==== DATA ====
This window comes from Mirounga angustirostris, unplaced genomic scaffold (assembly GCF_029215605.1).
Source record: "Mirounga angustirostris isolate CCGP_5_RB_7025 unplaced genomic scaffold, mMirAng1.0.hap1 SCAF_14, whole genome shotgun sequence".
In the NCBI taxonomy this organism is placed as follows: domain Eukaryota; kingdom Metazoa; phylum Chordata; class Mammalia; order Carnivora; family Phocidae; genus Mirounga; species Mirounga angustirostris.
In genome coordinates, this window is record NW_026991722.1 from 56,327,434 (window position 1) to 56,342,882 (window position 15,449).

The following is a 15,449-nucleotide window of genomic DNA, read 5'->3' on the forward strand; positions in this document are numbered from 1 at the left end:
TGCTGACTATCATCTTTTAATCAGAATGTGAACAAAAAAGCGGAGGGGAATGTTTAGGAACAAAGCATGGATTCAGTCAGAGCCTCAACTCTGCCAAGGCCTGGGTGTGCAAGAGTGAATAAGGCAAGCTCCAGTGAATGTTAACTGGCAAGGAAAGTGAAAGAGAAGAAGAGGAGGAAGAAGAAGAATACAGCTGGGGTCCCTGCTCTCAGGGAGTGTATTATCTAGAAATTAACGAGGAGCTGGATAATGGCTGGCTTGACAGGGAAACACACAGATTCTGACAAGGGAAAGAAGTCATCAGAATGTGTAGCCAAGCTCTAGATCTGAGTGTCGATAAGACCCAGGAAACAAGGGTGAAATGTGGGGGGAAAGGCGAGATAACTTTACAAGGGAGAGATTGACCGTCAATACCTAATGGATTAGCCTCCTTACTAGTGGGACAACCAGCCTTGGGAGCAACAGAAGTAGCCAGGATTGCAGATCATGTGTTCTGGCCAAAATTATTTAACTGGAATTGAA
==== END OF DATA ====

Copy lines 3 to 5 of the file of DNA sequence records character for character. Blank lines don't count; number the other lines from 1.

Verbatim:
In the NCBI taxonomy this organism is placed as follows: domain Eukaryota; kingdom Metazoa; phylum Chordata; class Mammalia; order Carnivora; family Phocidae; genus Mirounga; species Mirounga angustirostris.
In genome coordinates, this window is record NW_026991722.1 from 56,327,434 (window position 1) to 56,342,882 (window position 15,449).

The following is a 15,449-nucleotide window of genomic DNA, read 5'->3' on the forward strand; positions in this document are numbered from 1 at the left end: